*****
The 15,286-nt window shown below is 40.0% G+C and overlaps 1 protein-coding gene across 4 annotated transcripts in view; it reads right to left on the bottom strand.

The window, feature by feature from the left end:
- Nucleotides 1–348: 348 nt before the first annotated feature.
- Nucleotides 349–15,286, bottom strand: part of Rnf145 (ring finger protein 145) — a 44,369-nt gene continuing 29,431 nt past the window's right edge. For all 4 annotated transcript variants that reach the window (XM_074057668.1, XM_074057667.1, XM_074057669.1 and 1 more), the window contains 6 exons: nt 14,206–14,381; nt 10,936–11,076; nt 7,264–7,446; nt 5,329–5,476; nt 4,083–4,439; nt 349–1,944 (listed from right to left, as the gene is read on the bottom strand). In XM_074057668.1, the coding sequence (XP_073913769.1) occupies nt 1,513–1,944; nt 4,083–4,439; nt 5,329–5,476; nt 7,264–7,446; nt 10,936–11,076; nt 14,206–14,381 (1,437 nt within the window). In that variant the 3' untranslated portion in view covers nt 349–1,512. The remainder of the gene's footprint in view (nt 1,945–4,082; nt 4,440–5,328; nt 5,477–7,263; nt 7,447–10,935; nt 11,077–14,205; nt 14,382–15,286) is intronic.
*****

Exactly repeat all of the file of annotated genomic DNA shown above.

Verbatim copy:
The 15,286-nt window shown below is 40.0% G+C and overlaps 1 protein-coding gene across 4 annotated transcripts in view; it reads right to left on the bottom strand.

The window, feature by feature from the left end:
- Nucleotides 1–348: 348 nt before the first annotated feature.
- Nucleotides 349–15,286, bottom strand: part of Rnf145 (ring finger protein 145) — a 44,369-nt gene continuing 29,431 nt past the window's right edge. For all 4 annotated transcript variants that reach the window (XM_074057668.1, XM_074057667.1, XM_074057669.1 and 1 more), the window contains 6 exons: nt 14,206–14,381; nt 10,936–11,076; nt 7,264–7,446; nt 5,329–5,476; nt 4,083–4,439; nt 349–1,944 (listed from right to left, as the gene is read on the bottom strand). In XM_074057668.1, the coding sequence (XP_073913769.1) occupies nt 1,513–1,944; nt 4,083–4,439; nt 5,329–5,476; nt 7,264–7,446; nt 10,936–11,076; nt 14,206–14,381 (1,437 nt within the window). In that variant the 3' untranslated portion in view covers nt 349–1,512. The remainder of the gene's footprint in view (nt 1,945–4,082; nt 4,440–5,328; nt 5,477–7,263; nt 7,447–10,935; nt 11,077–14,205; nt 14,382–15,286) is intronic.